University of Southern California
USC Norris Comprehensive Cancer Center

Gastrointestinal Cancers Program

The overall goal of the Gastrointestinal (GI) Cancers Program is to conduct research on the causes, prevention, and therapy of GI cancers. We have built a strong translational component based on the close collaboration of GI clinicians with basic and population scientists.

The GI Cancers Program has 19 members from 10 academic departments in two Schools organized into the following three areas: Basic Research, Epidemiological Research, and Clinical Research. Under each area, there is active research in all major subsets of GI malignancy (stomach/esophagus, colorectal, hepatobiliary). Members of this Program currently have $8.5 million in direct costs of peer-reviewed funding of which $2.3 million is from the NCI. They interact regularly via a series of weekly and monthly seminars/meetings that facilitate exchange of recent research findings and interdisciplinary collaborations between Program investigators. These structured meetings have resulted in a large number of collaborative projects across the basic, population science, and clinical spectrum. During the last five years, the Program has generated 537 GI-cancer-related publications, of which 159 (30%) were inter-programmatic and 76 (14%) were intra-programmatic.

Drs. Heinz-Josef Lenz and Michael Kahn are the Co-Leaders of the Program. Dr. Lenz is a physician-scientist who is internationally known for his work on the pharmacogenomics and drug development in GI cancers. Dr. Michael Kahn is a basic scientist and expert on signal transduction pathways. He is internationally known for his work in Wnt signaling and has developed a novel Wnt signaling inhibitor which will enter the clinic in 2010.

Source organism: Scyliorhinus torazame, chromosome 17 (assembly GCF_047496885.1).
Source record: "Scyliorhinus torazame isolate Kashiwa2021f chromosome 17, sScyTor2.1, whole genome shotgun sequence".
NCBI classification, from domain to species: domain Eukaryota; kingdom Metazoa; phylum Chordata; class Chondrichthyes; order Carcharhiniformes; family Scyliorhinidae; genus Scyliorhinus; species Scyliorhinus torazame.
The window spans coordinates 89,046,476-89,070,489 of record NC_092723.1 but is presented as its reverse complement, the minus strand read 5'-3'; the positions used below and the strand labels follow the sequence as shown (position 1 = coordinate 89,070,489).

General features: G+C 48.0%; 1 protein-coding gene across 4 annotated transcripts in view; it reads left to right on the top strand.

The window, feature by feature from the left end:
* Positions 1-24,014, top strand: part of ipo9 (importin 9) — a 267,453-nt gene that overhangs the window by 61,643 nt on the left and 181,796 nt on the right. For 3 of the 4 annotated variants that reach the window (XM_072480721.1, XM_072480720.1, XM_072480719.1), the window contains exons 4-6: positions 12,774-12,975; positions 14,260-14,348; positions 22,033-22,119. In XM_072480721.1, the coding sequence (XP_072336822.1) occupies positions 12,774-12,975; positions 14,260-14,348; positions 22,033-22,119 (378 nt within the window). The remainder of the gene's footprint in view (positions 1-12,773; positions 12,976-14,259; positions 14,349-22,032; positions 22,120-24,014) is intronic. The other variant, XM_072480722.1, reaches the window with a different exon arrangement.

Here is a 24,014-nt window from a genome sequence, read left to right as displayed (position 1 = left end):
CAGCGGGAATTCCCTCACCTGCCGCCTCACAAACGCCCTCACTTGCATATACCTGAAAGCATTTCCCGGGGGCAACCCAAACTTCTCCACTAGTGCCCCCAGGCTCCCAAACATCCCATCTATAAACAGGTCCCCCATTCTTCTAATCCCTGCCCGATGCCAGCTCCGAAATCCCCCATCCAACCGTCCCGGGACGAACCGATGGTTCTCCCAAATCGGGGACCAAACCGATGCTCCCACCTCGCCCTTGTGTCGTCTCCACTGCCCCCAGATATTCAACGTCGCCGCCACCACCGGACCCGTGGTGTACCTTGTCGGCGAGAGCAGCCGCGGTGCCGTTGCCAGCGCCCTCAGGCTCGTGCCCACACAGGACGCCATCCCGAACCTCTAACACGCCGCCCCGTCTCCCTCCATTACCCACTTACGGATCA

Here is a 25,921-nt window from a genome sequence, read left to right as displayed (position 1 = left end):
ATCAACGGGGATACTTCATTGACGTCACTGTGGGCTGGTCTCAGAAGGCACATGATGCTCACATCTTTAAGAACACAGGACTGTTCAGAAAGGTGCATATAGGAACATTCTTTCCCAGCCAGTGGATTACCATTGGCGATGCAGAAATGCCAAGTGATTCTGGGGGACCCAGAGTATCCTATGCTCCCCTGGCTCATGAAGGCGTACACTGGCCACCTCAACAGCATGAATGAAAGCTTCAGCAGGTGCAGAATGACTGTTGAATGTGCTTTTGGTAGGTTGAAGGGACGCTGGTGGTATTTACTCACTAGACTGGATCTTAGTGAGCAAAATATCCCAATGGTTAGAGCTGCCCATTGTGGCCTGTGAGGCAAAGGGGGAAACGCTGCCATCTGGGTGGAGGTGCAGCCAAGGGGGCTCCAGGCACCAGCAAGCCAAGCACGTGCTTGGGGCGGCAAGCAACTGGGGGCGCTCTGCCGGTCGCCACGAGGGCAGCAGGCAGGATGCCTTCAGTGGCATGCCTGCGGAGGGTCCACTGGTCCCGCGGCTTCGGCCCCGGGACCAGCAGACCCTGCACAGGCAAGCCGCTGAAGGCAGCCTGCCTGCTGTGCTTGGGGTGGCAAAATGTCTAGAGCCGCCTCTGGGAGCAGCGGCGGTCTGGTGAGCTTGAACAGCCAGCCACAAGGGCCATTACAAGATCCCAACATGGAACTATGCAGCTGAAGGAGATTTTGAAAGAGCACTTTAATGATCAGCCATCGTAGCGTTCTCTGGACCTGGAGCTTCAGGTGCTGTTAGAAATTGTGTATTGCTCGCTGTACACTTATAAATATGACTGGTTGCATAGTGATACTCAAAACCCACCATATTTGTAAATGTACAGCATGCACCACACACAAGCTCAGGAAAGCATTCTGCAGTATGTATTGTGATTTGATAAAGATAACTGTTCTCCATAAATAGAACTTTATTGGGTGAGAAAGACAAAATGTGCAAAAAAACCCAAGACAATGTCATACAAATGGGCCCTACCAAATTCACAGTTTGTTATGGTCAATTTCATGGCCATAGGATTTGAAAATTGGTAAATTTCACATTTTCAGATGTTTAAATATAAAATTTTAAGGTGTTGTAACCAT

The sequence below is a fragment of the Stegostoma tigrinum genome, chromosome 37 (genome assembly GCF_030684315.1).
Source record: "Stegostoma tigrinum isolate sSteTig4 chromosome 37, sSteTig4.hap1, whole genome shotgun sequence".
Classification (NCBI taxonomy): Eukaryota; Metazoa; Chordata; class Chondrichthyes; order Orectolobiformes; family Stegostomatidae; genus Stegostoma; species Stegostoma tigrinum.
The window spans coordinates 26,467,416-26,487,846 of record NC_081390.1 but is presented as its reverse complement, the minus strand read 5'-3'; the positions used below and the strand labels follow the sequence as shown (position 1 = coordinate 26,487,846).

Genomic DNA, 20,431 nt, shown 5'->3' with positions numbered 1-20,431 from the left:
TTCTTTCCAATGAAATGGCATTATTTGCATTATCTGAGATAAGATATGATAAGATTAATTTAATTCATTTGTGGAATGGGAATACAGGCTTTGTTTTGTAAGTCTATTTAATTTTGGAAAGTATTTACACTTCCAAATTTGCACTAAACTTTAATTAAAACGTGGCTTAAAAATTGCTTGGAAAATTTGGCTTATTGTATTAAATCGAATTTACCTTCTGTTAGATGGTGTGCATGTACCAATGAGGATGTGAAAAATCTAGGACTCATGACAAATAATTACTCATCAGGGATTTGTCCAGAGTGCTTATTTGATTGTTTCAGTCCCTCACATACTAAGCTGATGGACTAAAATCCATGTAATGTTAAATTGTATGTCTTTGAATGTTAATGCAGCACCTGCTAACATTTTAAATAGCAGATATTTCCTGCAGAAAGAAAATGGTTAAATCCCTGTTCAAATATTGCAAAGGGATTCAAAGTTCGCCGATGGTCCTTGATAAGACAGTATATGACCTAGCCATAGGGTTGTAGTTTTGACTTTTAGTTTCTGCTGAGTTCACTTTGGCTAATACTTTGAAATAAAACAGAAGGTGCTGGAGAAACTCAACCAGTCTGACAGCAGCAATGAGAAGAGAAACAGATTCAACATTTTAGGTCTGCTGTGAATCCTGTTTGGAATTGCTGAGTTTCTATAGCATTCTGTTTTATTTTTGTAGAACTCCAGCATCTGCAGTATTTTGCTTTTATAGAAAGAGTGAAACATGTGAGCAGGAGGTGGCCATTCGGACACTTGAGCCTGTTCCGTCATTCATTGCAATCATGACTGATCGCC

Other Program investigators who have played pivotal roles in advancing the knowledge base in GI carcinogenesis and treatment outcomes include: 1) Dr. Shelly Lu, who generated critical data on the role of S-adenosylmethionine (SAMe) in liver disease, and is a leader in the efforts to test SAMe as an agent for the primary prevention of liver cancer; 2) Dr. James Ou made significant progress in the understanding of carcinogenesis of liver cancer in HepB and HepC based models and is leading the new Program Project; 3) Dr. Graham Casey is an expert in colon cancer carcinogenesis with expertise in genome-wide screening technologies; and 4) Drs. Ladner, Neamati, Lenz and Casey submitted a Program Project on Target Driven Drug Development in Colon Cancer utilizing biomarkers they identified in the clinic as targets for novel drug development.